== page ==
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Posted by / 14-Nov-2020 20:53

A number of scholars have suggested that Dilmun originally designated the eastern province of Saudi Arabia, notably linked with the major Dilmunite settlements of Umm an-Nussi and Umm ar-Ramadh in the interior and Tarout on the coast.

It is likely that Tarout Island was the main port and the capital of Dilmun.

It is the only nation with both a Red Sea coast and a Persian Gulf coast, and most of its terrain consists of arid desert, lowland and mountains.

As of October 2018, the Saudi economy was the largest in the Middle East and the 18th largest in the world.

The Kingdom of Saudi Arabia was founded in 1932 by Ibn Saud.

He united the four regions into a single state through a series of conquests beginning in 1902 with the capture of Riyadh, the ancestral home of his family, the House of Saud.

Saudi Arabia has since been a totalitarian absolute monarchy, effectively a hereditary dictatorship governed along Islamist lines.

In the Neolithic period, prominent cultures such as al-Magar whose epicenter lay in modern-day southwestern Najd flourished.

The statue was locally made under strong Mesopotamian influence on the artistic principle of Dilmun.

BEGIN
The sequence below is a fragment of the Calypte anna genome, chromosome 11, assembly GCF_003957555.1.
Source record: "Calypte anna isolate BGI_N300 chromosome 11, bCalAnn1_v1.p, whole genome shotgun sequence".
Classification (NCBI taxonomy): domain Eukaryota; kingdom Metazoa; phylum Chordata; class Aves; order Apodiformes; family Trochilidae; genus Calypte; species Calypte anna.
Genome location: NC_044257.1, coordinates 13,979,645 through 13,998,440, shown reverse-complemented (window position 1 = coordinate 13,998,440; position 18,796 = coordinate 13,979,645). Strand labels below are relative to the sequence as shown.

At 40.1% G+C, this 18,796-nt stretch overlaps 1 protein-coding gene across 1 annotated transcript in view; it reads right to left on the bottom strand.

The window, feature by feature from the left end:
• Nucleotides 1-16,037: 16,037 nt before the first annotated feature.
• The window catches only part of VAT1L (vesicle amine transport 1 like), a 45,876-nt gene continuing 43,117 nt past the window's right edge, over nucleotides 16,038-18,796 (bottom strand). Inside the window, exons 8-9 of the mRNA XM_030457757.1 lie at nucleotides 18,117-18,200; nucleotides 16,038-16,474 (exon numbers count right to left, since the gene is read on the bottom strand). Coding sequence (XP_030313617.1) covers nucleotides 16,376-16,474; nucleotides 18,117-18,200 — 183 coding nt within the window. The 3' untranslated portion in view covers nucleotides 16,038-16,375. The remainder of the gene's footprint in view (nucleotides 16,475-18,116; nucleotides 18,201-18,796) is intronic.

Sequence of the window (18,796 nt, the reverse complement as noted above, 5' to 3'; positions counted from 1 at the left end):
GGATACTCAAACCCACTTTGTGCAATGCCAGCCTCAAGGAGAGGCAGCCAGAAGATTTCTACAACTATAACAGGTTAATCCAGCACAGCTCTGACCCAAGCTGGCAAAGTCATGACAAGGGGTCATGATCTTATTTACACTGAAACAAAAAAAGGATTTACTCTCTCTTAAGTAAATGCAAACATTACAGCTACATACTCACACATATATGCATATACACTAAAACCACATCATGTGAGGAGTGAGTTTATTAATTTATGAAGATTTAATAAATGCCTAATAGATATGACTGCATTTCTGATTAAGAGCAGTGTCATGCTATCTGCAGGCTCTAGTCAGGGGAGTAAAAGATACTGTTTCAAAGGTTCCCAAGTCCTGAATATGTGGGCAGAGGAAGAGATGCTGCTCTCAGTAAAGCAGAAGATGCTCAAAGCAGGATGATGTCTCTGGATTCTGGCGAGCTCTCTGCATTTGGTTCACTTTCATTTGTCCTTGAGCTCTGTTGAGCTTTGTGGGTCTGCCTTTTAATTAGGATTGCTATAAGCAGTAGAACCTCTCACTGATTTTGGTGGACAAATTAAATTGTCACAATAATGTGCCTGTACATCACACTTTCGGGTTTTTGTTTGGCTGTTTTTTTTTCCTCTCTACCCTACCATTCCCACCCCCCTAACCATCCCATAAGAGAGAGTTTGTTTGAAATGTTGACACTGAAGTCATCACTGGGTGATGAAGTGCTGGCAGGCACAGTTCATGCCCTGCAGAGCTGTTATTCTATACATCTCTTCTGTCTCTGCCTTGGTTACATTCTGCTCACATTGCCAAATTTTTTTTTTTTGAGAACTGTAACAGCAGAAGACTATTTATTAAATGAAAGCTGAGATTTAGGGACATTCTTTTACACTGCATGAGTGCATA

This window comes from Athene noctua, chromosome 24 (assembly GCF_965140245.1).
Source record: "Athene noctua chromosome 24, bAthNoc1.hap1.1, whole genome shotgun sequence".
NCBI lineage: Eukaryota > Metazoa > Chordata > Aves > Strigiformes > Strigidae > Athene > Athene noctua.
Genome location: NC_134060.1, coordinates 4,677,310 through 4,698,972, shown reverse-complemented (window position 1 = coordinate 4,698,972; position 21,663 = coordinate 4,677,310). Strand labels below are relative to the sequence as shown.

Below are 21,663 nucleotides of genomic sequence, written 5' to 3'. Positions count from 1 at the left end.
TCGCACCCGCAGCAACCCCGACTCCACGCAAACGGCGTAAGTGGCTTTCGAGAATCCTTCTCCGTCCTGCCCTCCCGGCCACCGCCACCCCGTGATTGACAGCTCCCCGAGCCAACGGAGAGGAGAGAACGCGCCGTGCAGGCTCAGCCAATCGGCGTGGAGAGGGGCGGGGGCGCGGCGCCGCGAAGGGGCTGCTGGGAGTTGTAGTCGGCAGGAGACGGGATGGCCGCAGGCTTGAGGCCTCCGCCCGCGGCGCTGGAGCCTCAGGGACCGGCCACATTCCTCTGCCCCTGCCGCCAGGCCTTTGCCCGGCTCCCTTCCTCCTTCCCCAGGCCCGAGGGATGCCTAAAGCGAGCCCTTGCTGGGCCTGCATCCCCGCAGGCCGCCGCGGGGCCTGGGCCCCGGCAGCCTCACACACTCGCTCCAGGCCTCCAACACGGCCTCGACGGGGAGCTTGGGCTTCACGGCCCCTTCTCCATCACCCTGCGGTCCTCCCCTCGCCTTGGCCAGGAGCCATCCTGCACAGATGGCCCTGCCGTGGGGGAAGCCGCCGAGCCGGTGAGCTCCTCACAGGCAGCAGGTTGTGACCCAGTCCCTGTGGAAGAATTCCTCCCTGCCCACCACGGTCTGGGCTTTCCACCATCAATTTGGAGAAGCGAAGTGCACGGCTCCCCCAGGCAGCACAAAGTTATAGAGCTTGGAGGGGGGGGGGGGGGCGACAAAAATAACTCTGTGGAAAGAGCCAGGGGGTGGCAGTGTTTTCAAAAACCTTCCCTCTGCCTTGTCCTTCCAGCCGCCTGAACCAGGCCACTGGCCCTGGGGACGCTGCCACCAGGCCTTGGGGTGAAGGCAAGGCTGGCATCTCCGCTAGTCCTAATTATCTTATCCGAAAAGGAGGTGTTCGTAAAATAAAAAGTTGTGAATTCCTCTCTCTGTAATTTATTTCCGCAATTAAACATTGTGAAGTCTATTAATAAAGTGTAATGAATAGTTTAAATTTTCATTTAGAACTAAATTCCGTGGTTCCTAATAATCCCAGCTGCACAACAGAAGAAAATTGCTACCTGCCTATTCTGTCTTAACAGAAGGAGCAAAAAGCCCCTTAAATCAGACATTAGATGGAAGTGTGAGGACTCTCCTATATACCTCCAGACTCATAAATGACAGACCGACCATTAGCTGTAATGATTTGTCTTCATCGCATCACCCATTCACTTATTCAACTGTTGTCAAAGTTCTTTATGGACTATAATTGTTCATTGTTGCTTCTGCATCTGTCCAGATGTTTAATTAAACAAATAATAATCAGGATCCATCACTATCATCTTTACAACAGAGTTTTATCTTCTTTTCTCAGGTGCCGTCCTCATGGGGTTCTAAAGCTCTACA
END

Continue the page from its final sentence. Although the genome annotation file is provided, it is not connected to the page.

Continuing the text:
By 2200 BC, the centre of Dilmun shifted for unknown reasons from Tarout and the Saudi Arabian mainland to the island of Bahrain, and a major developed settlements appeared in Bahrain for the first time, where a laborious temple complex and thousands of burial mounds that dates to this period were discovered.

Mesopotamian inscribed clay tablets suggests that, in the early period of Dilmun, a form of hierarchical organized political structure existed.

In 1966 an earthworks in Tarout exposed ancient burial field that yielded a large impressive statue dating to the Dilmunite period (mid 3rd millennium BC).

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The Medianites were depicted in two major events in the Bible that recount Israel's two wars with Median, somewhere in the early 11th century BC.